Stout’s book was an early salvo in the current debate about shareholder primacy that opened the way for many who have followed in her footsteps. In this carefully argued book, she disputes the argument that corporate boards are required by law to put the shareholder first, pointing out flaws in legal interpretations that have supported a damaging consensus view. In debunking the shareholder value myth, she shows that the obsessive focus on financial returns has led to dangerous short-termism in which corporate leaders pursue quarterly earnings to the disadvantage of investments that would not only improve social outcomes but also lead to better long term performance. She also demonstrates that shareholders hold many values, only one of which might be financial returns. In this regard, she was a vanguard of the accelerating focus of institutional investors on “stewardship” of the environmental and social impacts of their investments.  

By Lynn Stout,

Why should I read it?

1 author picked The Shareholder Value Myth as one of their favorite books, and they share why you should read it.

What is this book about?

“Shareholder value is the dumbest idea in the world.”
—Jack Welch

Executives, investors, and the business press routinely chant the mantra that corporations are required to “maximize shareholder value.” In this pathbreaking book, renowned corporate expert Lynn Stout debunks the myth that corporate law mandates shareholder primacy. Stout shows how shareholder value thinking endangers not only investors but the rest of us as well, leading managers to focus myopically on short-term earnings; discouraging investment and innovation; harming employees, customers, and communities; and causing companies to indulge in reckless, sociopathic, and irresponsible behaviors. And she looks at new models of corporate…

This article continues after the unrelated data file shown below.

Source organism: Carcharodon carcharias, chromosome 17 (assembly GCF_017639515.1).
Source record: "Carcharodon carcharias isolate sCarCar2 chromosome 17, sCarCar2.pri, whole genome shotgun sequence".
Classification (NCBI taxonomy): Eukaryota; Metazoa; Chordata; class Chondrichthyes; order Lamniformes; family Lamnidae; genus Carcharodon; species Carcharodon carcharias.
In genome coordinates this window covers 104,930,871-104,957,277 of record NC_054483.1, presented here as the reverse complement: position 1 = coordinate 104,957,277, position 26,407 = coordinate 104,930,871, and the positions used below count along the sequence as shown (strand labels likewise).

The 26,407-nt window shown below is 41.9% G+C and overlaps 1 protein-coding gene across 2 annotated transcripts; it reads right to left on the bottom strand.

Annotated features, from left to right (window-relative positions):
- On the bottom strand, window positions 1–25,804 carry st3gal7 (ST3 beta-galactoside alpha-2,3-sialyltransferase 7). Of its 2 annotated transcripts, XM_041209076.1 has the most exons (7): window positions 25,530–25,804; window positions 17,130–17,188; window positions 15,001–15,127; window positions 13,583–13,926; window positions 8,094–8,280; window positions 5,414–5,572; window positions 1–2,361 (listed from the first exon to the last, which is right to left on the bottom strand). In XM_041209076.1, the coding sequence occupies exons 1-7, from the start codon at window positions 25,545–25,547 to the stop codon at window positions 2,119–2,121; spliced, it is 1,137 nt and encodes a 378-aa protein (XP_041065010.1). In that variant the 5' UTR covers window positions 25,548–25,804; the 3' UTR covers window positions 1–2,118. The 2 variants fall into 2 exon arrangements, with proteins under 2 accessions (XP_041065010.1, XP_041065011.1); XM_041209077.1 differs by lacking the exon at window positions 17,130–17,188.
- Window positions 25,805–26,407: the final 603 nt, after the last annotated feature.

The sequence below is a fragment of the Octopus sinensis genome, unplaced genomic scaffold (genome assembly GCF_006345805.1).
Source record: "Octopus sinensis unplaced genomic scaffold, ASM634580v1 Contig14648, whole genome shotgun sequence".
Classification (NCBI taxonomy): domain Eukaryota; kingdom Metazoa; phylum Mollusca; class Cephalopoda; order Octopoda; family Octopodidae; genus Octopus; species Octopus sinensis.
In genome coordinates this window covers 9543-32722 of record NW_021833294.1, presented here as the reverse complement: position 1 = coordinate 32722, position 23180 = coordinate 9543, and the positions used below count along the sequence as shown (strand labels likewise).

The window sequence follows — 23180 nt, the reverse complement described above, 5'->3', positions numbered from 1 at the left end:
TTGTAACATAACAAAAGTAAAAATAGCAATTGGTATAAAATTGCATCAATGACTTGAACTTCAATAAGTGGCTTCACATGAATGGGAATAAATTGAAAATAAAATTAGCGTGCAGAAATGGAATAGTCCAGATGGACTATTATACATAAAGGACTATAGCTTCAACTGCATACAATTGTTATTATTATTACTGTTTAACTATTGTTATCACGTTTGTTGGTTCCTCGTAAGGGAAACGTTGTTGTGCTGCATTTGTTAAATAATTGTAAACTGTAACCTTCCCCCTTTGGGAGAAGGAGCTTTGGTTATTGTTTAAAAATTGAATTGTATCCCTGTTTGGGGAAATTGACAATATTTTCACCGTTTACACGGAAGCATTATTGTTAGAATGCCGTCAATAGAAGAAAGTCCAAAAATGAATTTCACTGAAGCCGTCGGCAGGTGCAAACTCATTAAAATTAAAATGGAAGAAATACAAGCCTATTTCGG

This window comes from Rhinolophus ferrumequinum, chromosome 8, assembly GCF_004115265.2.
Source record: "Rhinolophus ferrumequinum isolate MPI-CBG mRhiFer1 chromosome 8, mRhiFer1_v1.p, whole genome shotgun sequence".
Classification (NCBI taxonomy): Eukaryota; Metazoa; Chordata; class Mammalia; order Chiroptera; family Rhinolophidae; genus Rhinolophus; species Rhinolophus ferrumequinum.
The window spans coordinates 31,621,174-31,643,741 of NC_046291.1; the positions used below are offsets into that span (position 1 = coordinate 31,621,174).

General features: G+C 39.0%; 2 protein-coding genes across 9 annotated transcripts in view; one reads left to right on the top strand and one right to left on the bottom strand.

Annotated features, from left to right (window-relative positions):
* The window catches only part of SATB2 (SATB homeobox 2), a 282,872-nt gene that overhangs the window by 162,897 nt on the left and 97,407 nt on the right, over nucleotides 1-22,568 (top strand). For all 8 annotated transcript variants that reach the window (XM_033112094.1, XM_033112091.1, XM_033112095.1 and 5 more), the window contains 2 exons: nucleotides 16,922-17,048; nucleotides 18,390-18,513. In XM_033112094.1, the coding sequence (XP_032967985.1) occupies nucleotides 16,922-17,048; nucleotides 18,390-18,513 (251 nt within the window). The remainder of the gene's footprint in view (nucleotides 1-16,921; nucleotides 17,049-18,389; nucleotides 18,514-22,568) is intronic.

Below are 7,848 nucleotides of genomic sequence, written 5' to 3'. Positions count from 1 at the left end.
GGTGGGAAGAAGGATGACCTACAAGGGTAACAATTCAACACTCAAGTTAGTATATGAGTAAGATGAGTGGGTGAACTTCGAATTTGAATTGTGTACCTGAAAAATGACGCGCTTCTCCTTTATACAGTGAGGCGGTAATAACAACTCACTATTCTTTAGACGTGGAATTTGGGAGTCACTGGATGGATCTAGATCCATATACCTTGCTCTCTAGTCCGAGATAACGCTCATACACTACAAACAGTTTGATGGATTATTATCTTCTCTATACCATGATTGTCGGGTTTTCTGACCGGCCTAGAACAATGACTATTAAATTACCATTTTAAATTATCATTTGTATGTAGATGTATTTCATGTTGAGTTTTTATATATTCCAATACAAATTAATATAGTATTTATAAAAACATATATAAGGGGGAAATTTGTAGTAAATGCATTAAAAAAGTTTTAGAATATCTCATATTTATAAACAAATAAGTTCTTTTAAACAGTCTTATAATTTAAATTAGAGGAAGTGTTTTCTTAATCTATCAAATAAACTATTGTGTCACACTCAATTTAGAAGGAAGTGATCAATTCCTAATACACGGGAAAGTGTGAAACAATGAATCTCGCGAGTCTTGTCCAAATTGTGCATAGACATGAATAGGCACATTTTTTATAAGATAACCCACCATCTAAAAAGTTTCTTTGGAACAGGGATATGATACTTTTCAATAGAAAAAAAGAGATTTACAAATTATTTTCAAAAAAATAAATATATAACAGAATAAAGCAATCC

Book cover of Money Well Spent: A Strategic Plan for Smart Philanthropy

Jacob Harold Author Of The Toolbox: Strategies for Crafting Social Impact

From my list on social change strategy.

Why am I passionate about this?

When I was eight years old, my family went for a hike on Mount Mitchell, the tallest peak in my home state of North Carolina. We stumbled on a horror scene: most of the trees on the mountain were scarred skeletons; we were witnesses to mass death from acid rain. Since then, I’ve devoted myself to trying to nudge human action towards good. At Greenpeace I chained myself to fences, at the Hewlett Foundation I oversaw millions of dollars in grants, as GuideStar CEO I helped lead a technology platform used by millions of donors and do-gooders. I’ve been blessed to work with some of the best thinkers and doers in business, philanthropy, and government.

Jacob's book list on social change strategy

Jacob Harold Why did Jacob love this book?

Money Well Spent may be the single best summary of principles for practical leadership for social change.

It is focused on one dimension of social change – philanthropy – but also serves as a general primer on disciplined and ethical social change strategy. Money Well Spent includes sophisticated discussions of goal-setting, issue analysis, evaluation, and investment. 

Brest and Harvey are two of the leading philanthropic strategists of our young century and Money Well Spent captures their experience with both depth and clarity. 

By Paul Brest, Hal Harvey,

Why should I read it?

1 author picked Money Well Spent as one of their favorite books, and they share why you should read it.

What is this book about?